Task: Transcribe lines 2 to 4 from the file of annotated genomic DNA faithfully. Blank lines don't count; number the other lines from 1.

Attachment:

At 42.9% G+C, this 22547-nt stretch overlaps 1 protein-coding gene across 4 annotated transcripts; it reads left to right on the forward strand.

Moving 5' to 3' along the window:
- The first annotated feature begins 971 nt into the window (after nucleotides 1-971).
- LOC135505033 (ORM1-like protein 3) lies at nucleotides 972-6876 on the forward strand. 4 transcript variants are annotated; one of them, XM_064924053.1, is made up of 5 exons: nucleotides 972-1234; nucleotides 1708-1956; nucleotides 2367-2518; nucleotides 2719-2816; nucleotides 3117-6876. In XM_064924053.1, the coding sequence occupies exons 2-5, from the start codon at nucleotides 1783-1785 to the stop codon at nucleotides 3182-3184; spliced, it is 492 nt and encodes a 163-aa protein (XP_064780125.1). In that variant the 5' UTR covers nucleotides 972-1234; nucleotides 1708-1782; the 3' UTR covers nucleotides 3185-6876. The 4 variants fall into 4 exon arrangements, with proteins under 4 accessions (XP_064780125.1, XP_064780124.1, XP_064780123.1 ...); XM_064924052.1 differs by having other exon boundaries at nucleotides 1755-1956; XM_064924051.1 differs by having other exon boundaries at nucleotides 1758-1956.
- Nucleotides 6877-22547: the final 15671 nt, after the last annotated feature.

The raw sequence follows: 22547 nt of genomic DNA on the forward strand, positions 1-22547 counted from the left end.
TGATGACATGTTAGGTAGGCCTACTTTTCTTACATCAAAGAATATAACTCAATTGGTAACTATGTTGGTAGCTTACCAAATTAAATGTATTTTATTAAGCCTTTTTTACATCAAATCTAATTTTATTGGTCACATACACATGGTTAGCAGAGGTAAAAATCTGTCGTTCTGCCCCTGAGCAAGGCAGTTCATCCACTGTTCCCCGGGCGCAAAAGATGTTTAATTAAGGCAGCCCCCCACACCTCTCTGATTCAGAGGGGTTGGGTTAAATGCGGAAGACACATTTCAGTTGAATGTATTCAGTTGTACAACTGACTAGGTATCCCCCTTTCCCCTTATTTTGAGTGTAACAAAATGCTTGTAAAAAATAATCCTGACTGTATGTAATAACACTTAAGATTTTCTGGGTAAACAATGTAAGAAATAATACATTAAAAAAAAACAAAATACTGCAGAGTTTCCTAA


Moving 5' to 3' along the window:
- The first annotated feature begins 971 nt into the window (after nucleotides 1-971).
- LOC135505033 (ORM1-like protein 3) lies at nucleotides 972-6876 on the forward strand. 4 transcript variants are annotated; one of them, XM_064924053.1, is made up of 5 exons: nucleotides 972-1234; nucleotides 1708-1956; nucleotides 2367-2518; nucleotides 2719-2816; nucleotides 3117-6876. In XM_064924053.1, the coding sequence occupies exons 2-5, from the start codon at nucleotides 1783-1785 to the stop codon at nucleotides 3182-3184; spliced, it is 492 nt and encodes a 163-aa protein (XP_064780125.1). In that variant the 5' UTR covers nucleotides 972-1234; nucleotides 1708-1782; the 3' UTR covers nucleotides 3185-6876. The 4 variants fall into 4 exon arrangements, with proteins under 4 accessions (XP_064780125.1, XP_064780124.1, XP_064780123.1 ...); XM_064924052.1 differs by having other exon boundaries at nucleotides 1755-1956; XM_064924051.1 differs by having other exon boundaries at nucleotides 1758-1956.